• Speaking of extensions, Interior Minister Juan Fernando Cristo said that, due to the legislature’s slowness in approving legislation to implement the peace accords, the government may seek to extend “fast track” lawmaking authority for another several months. The six-month authority expires at the end of May.
  • Colombian soldiers and police found a FARC arms cache in Putumayo. Opposition politicians called it a sign of guerrilla bad faith in the disarmament process. Maximum FARC leader Rodrigo Londoño said the guerrillas are working with the UN mission to collect 900 arms caches hidden around the country.
  • WOLA called for the UN’s post-disarmament mission to make guaranteeing human rights, and the security of human rights defenders, a central focus of its work. This should include a prominent and autonomous role for the Colombia office of the UN High Commissioner for Human Rights.
  • An essay in Semana looks at the international community’s growing concerns about the Colombian government’s continued stumbles in implementing the peace accord.
  • Verdad Abierta asks what will happen if the military’s thousands of “false positive” killings end up being tried by the special transitional-justice system established by the peace accords. Since many involved hiring criminals to murder civilians so that soldiers could win rewards granted for high body counts, these cases’ link to the armed conflict is tenuous at best.

Some articles I found interesting this morning

(Even more here)

April 21, 2017

Brazil

As armas que abastecem à criminalidade do Rio de Janeiro entram pelas extensas fronteiras secas e fluviais do país e depois são contrabandeadas em veículos para dentro do estado

Colombia

Políticamente para el Gobierno sería muy difícil, por la credibilidad del proceso, mover la fecha

El asesinato de Gerson Acosta, gobernador del resguardo indígena que decenas de desplazados crearon en Timbío tras sobrevivir a la masacre que paramilitares cometieron en esa región limítrofe entre Cauca y Valle del Cuaca en 2001

La violencia contra estos miembros de partidos políticos y movimientos sociales se ha salido de control. Cada cuatro días matan a un dirigente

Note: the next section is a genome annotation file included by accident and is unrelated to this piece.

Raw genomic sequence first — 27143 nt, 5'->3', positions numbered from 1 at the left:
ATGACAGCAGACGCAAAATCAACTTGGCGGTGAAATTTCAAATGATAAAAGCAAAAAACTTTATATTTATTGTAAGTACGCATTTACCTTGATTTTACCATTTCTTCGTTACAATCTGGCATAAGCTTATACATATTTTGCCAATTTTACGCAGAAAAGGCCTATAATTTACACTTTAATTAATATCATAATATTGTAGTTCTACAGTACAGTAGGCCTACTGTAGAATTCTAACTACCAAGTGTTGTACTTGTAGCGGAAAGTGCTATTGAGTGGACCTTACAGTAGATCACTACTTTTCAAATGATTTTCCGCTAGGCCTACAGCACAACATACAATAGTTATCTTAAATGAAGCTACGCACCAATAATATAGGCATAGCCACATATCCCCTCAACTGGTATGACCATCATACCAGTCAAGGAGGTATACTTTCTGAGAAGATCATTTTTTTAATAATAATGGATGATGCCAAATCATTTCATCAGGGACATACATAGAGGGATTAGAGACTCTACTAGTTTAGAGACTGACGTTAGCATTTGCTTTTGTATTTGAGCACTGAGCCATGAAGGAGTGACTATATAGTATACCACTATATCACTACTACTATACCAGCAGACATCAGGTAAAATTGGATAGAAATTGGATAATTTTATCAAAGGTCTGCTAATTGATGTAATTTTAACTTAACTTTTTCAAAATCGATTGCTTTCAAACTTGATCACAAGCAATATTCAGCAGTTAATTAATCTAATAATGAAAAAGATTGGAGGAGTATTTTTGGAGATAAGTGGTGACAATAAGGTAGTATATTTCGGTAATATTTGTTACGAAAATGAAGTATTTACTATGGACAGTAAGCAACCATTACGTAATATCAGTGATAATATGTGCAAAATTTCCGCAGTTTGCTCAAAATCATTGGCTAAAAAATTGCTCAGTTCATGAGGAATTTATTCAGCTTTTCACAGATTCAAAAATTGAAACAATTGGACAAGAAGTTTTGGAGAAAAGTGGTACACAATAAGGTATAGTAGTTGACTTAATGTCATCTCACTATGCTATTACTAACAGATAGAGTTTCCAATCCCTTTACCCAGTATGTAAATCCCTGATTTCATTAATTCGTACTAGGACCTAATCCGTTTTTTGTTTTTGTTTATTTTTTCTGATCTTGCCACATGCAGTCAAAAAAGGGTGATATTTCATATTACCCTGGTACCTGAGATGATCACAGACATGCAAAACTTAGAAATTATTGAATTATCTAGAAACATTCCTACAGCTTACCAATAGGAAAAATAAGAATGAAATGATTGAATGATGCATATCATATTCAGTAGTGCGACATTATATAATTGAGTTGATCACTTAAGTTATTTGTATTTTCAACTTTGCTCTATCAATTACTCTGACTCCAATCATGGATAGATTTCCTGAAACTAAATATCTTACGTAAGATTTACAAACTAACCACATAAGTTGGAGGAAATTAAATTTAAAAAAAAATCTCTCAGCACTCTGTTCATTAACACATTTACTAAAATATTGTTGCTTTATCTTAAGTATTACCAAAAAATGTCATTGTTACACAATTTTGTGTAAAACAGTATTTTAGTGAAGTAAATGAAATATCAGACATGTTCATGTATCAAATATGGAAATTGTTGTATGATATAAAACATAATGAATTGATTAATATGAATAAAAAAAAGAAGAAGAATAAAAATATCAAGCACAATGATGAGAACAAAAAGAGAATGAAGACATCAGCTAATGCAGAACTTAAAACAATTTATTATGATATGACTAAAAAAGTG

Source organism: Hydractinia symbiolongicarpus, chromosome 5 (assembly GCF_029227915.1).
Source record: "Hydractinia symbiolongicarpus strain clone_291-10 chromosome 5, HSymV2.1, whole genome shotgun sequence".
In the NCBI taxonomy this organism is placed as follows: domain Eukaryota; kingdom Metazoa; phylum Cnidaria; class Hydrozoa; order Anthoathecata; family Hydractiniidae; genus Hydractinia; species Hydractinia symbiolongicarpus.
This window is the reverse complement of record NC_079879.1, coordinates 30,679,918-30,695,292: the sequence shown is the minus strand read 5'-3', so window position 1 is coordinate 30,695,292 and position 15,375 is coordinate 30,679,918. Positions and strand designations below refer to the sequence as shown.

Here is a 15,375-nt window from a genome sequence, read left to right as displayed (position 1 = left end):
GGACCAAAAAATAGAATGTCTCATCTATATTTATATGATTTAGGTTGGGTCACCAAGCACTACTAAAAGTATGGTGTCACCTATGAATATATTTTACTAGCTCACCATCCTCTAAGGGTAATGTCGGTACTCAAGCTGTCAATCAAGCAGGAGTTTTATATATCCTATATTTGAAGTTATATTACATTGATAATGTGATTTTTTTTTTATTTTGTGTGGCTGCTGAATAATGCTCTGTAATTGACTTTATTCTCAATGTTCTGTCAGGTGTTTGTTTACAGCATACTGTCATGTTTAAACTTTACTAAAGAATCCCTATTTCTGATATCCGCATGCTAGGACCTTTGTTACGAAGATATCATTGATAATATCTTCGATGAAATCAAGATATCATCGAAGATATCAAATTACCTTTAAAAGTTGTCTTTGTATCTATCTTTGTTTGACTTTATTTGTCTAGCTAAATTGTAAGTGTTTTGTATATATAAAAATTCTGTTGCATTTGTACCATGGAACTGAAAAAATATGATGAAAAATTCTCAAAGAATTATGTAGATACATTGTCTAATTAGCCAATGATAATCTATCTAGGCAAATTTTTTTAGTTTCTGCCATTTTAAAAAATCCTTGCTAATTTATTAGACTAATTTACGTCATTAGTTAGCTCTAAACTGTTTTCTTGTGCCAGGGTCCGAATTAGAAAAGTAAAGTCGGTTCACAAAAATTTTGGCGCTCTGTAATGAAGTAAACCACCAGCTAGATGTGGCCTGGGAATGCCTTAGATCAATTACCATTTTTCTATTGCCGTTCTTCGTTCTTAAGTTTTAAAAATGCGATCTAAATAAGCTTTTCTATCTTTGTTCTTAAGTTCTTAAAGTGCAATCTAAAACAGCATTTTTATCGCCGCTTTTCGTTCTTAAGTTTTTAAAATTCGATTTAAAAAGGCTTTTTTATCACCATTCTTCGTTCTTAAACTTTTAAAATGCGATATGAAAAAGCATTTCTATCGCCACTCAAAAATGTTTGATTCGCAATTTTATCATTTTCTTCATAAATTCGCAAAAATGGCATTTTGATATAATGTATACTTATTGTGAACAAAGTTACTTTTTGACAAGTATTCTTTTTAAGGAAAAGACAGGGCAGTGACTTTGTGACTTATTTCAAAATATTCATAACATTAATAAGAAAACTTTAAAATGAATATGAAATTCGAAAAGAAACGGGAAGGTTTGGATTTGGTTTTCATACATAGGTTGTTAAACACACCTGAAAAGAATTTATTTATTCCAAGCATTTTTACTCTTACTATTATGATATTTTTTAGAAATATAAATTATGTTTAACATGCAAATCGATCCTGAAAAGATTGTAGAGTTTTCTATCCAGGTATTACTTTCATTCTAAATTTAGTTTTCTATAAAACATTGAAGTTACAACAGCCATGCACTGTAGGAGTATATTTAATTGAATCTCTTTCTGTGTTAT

Colombia news media have reported it was arranged by an influential U.S. critic of the plan, Republican U.S. Sen. Marco Rubio of Florida

Colombia, Venezuela

La situación se agitó desde las primeras horas, cuando Santos, a través de un trino de una sola línea, habló del “fracaso” de la revolución bolivariana

Cuba

Among those who signed the letter are retired Gen. James T. Hill, who headed the U.S. Southern Command from 2002-2004 and retired Admiral Robert Inman, who held senior positions in the intelligence services

El Salvador, Guatemala, Honduras

Tres fiscales generales de Centroamérica expresaron el jueves su preocupación por un reciente anuncio del gobierno de Estados Unidos, en el que asegura que endurecerá sus acciones contra la Mara Salvatrucha (MS 13) y aumentará las deportaciones

El Salvador, Guatemala, Honduras

Esta fuerza policial conjunta propuesta por Honduras, sería la respuesta del Triángulo Norte a la sofisticación de las operaciones de las pandillas y, a la vez, su alineamiento a las políticas de Estados Unidos

Mexico

El Gobernador Quirino Ordaz instaló al ejército en las calles. Lo hizo sin discutirlo ni socializarlo

Mulvaney told The Associated Press in an interview that “elections have consequences” and that “we want wall funding” as part of the catchall spending bill

Central America Regional, Mexico

Derechos humanos, tema clave por obvias razones, brilla por su ausencia. Las ONGs no fueron invitadas

Venezuela

As tensions mount, the government is using its almost-complete control of Venezuela’s institutions to pursue its opponents. On Wednesday alone, 565 protesters were arrested nationwide